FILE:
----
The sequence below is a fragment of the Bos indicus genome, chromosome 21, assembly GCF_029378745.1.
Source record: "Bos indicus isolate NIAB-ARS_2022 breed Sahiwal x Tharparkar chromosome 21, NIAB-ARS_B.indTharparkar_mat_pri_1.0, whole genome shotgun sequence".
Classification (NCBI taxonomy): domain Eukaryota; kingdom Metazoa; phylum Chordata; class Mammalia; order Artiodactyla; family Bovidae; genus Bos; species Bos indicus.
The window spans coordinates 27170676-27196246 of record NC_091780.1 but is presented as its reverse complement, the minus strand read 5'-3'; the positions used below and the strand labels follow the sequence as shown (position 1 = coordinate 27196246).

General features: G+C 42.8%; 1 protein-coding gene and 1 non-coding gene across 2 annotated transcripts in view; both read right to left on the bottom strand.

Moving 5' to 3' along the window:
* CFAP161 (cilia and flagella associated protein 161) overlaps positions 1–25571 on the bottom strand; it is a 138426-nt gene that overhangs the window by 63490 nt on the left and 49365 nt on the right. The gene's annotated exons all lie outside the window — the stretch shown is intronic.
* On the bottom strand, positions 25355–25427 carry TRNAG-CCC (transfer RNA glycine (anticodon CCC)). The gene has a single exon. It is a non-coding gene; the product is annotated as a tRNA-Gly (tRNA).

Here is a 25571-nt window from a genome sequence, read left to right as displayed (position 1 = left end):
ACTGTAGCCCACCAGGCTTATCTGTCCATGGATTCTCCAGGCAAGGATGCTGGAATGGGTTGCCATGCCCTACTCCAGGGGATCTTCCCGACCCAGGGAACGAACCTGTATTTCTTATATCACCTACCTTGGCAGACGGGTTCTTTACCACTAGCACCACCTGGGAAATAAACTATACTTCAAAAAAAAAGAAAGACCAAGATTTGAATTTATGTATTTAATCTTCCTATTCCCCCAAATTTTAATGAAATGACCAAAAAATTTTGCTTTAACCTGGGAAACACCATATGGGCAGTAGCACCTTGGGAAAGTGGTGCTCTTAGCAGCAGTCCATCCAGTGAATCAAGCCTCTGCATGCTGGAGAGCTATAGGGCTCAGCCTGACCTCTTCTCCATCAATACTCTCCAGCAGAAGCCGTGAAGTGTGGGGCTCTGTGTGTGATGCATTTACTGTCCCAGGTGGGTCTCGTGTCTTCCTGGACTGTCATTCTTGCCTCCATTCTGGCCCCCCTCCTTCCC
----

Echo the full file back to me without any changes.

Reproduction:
The sequence below is a fragment of the Bos indicus genome, chromosome 21, assembly GCF_029378745.1.
Source record: "Bos indicus isolate NIAB-ARS_2022 breed Sahiwal x Tharparkar chromosome 21, NIAB-ARS_B.indTharparkar_mat_pri_1.0, whole genome shotgun sequence".
Classification (NCBI taxonomy): domain Eukaryota; kingdom Metazoa; phylum Chordata; class Mammalia; order Artiodactyla; family Bovidae; genus Bos; species Bos indicus.
The window spans coordinates 27170676-27196246 of record NC_091780.1 but is presented as its reverse complement, the minus strand read 5'-3'; the positions used below and the strand labels follow the sequence as shown (position 1 = coordinate 27196246).

General features: G+C 42.8%; 1 protein-coding gene and 1 non-coding gene across 2 annotated transcripts in view; both read right to left on the bottom strand.

Moving 5' to 3' along the window:
* CFAP161 (cilia and flagella associated protein 161) overlaps positions 1–25571 on the bottom strand; it is a 138426-nt gene that overhangs the window by 63490 nt on the left and 49365 nt on the right. The gene's annotated exons all lie outside the window — the stretch shown is intronic.
* On the bottom strand, positions 25355–25427 carry TRNAG-CCC (transfer RNA glycine (anticodon CCC)). The gene has a single exon. It is a non-coding gene; the product is annotated as a tRNA-Gly (tRNA).

Here is a 25571-nt window from a genome sequence, read left to right as displayed (position 1 = left end):
ACTGTAGCCCACCAGGCTTATCTGTCCATGGATTCTCCAGGCAAGGATGCTGGAATGGGTTGCCATGCCCTACTCCAGGGGATCTTCCCGACCCAGGGAACGAACCTGTATTTCTTATATCACCTACCTTGGCAGACGGGTTCTTTACCACTAGCACCACCTGGGAAATAAACTATACTTCAAAAAAAAAGAAAGACCAAGATTTGAATTTATGTATTTAATCTTCCTATTCCCCCAAATTTTAATGAAATGACCAAAAAATTTTGCTTTAACCTGGGAAACACCATATGGGCAGTAGCACCTTGGGAAAGTGGTGCTCTTAGCAGCAGTCCATCCAGTGAATCAAGCCTCTGCATGCTGGAGAGCTATAGGGCTCAGCCTGACCTCTTCTCCATCAATACTCTCCAGCAGAAGCCGTGAAGTGTGGGGCTCTGTGTGTGATGCATTTACTGTCCCAGGTGGGTCTCGTGTCTTCCTGGACTGTCATTCTTGCCTCCATTCTGGCCCCCCTCCTTCCC